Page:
Loving the fiddle

I’ve been working on this watercolor of my friend, Cyndi, holding her fiddle. Finally it’s finished (oops, except for strings. I’m going to add those using chalk).

I don’t have much to say about it right now, except that it took me longer than I expected.

A fiddle is only as good as it plays

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This  fiddle I saw at the Good Old Fashioned Bluegrass Festival. The lady bought it in the 1970s. She thought it was a Vuillaume. Maybe.

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The name Vuillaume could mean anything. It’s like finding a fiddle in your grandmother’s attic, peering through the f-hole and seeing a  Stradivarius label. Probably not a real Strad. Lots of people have made lots of money selling instruments with phony labels. And musicians tend to give their instruments distinguished pedigrees.

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But whatever this fiddle’s ancestry, it is a lovely piece of work, with a beautifully carved scroll, and cunning carved corners on the back, and Celtic-looking purfling. The scroll does place it sometime during the 19th or early 20th century—a time when ornamentation was popular on all things, and ornamented scrolls decked out many fiddles.

I’m not a violin connoisseur, so I didn’t know enough then to look closely at the painting on the back to see if it is inlay, painting, or both.

The most important things about a fiddle are how it feels when you play it, and how it sounds. An instrument can have the beauty of Grace Kelly, but if it shrieks like a toothless angry old witch, then it’s of no use.

The owner of this fiddle treated it with the casual attention you’d give a favored pet. It sat next to her as she sat listening to the music. She carried it around, cradled in her arms. She loved it. She said it had a great sound.

That’s all that’s important.

Music from Quebec sets us dancing

Pierre-Luc Dupuis, accordion and harp player. He's seated in this sketch, but he was just about to stand up and do a little dance.
Pierre-Luc Dupuis, accordion and harp player. He's seated in this sketch, but he was just about to stand up and do a little dance.

One of the reasons we wanted to visit the Port Townsend area was because it is the home of the Festival of American Fiddle Tunes, a week long fiddle extravaganza featuring workshops and performances by some of the best traditional musicians in the Americas.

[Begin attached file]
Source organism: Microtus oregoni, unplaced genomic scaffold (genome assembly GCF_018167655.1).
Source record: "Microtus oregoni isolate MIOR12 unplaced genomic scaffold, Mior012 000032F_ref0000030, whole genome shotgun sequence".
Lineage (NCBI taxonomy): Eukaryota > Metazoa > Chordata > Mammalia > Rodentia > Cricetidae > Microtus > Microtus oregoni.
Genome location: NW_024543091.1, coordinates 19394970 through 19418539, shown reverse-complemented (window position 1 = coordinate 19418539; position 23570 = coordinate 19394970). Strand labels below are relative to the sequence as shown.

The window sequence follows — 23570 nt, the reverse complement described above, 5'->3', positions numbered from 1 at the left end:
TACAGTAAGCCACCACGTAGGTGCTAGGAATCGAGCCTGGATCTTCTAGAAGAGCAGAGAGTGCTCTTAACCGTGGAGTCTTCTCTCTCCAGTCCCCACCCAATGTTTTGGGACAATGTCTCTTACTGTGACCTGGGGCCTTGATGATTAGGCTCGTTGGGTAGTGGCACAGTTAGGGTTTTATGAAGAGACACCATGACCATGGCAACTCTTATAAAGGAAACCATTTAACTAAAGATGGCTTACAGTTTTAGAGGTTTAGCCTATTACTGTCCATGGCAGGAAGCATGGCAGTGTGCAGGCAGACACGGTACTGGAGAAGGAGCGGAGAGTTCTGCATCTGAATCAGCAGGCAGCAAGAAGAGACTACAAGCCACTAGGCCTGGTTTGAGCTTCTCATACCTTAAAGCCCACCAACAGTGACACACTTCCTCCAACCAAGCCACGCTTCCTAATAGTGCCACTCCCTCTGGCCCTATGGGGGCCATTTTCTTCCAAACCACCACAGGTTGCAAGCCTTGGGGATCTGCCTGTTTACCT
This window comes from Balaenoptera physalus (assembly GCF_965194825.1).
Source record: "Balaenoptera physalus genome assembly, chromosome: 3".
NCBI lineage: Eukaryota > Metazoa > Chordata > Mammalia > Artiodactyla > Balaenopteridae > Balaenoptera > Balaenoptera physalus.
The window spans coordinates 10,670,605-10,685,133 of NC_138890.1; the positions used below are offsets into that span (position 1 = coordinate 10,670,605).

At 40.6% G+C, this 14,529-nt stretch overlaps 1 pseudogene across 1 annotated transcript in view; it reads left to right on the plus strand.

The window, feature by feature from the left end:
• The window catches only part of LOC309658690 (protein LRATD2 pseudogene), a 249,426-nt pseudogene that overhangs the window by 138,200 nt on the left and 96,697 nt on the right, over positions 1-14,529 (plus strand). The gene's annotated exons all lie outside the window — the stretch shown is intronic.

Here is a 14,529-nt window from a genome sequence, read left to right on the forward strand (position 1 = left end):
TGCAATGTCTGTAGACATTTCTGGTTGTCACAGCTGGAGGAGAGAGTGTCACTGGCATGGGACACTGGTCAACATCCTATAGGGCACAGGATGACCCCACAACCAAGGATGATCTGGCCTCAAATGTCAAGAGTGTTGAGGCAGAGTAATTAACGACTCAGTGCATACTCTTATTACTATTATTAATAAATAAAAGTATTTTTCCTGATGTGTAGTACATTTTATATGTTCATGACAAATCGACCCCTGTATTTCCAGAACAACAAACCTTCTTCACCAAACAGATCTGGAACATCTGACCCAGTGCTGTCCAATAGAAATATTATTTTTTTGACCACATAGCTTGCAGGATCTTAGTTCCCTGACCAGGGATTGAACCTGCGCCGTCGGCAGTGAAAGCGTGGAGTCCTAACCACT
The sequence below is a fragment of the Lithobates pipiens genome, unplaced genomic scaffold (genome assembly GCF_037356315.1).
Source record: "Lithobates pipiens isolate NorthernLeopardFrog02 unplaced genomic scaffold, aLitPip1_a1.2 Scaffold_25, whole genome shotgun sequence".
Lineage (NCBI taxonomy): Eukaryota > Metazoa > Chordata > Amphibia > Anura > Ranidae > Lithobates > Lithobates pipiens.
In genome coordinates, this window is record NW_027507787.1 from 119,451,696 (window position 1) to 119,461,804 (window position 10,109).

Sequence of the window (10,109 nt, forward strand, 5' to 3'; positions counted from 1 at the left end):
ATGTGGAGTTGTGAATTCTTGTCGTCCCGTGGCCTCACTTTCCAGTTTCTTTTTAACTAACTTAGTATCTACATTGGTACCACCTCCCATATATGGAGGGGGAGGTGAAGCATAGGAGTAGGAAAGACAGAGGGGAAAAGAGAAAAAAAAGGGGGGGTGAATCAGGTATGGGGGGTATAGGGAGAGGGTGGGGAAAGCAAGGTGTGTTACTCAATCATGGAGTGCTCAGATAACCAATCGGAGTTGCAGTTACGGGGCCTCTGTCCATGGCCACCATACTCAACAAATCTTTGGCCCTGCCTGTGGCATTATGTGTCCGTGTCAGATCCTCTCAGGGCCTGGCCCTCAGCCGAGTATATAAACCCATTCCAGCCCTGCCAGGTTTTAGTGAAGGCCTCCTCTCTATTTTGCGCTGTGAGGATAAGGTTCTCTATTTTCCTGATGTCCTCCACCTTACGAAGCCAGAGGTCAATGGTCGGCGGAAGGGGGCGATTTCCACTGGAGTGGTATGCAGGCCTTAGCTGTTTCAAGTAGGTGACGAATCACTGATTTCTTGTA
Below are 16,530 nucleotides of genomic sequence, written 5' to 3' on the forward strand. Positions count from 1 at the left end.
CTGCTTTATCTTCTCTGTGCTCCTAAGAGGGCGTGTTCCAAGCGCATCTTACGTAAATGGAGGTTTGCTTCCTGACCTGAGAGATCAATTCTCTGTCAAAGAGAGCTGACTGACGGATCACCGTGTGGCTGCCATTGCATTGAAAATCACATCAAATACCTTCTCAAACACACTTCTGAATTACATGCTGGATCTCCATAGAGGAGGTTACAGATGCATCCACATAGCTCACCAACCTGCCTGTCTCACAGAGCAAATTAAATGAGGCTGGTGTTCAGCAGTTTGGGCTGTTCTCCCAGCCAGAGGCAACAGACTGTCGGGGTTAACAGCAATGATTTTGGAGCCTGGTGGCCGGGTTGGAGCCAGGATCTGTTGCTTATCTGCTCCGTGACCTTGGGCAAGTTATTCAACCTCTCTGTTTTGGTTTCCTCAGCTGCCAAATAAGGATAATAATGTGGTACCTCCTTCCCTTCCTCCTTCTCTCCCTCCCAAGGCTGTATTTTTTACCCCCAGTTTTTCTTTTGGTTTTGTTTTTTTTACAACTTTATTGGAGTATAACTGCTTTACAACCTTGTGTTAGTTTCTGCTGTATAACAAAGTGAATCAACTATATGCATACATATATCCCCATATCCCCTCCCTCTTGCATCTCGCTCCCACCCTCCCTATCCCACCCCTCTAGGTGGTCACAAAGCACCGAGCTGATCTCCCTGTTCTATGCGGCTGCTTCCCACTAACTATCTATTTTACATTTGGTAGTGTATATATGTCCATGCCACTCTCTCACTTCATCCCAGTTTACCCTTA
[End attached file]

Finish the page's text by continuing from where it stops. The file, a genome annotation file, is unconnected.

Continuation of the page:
Synchronicity was working in our favor this March. Centrum, the force behind Fiddle Tunes, had hosted a three-day intensive workshop on music from Quebec, and the teachers were three lads who form the group De Temps Antan. Thursday night they played for an old fashioned Québécois-style dance. I’d found out about it before hand and bought tickets. Glad I did; it was sold out.

It was fantastic. These three young men are hot musicians (and easy on the eyes too). This is high-energy music; like good rock music, it forced my feet into motion and I danced sets until I was dizzy. When I got tired of dancing I tried to draw the band, but they were in such constant motion, all I could manage were gesture drawings (tiny because all I had was a tiny note book).

Éric Beaudry was guitarist and rhythm section for the band, keeping time by stamping his feet (called foot clapping or podorhythm).
Éric Beaudry was guitarist and rhythm section for the band, keeping time by stamping his feet (called foot clapping or podorhythm).

After I came home, head still swirling with music, trying to figure out  3/2 rhythms and crooked tunes, and feet still clapping and clattering, I tried to sketch portraits of the lads based on my gesture drawings, and, to be honest, watching them on YouTube videos. I never could get André Brunet, the fiddle player right. He was in constant motion, even more than the other two musicians, and that’s saying something. The box player was fond of standing up and dancing while playing.

I’m just posting the drawings of the accordionist Pierre-Luc Dupuis (seated in this drawing) and the guitar player Éric Beaudry.

Get their cd, or better yet, keep track of where they’re playing and go see them. They’re terrific!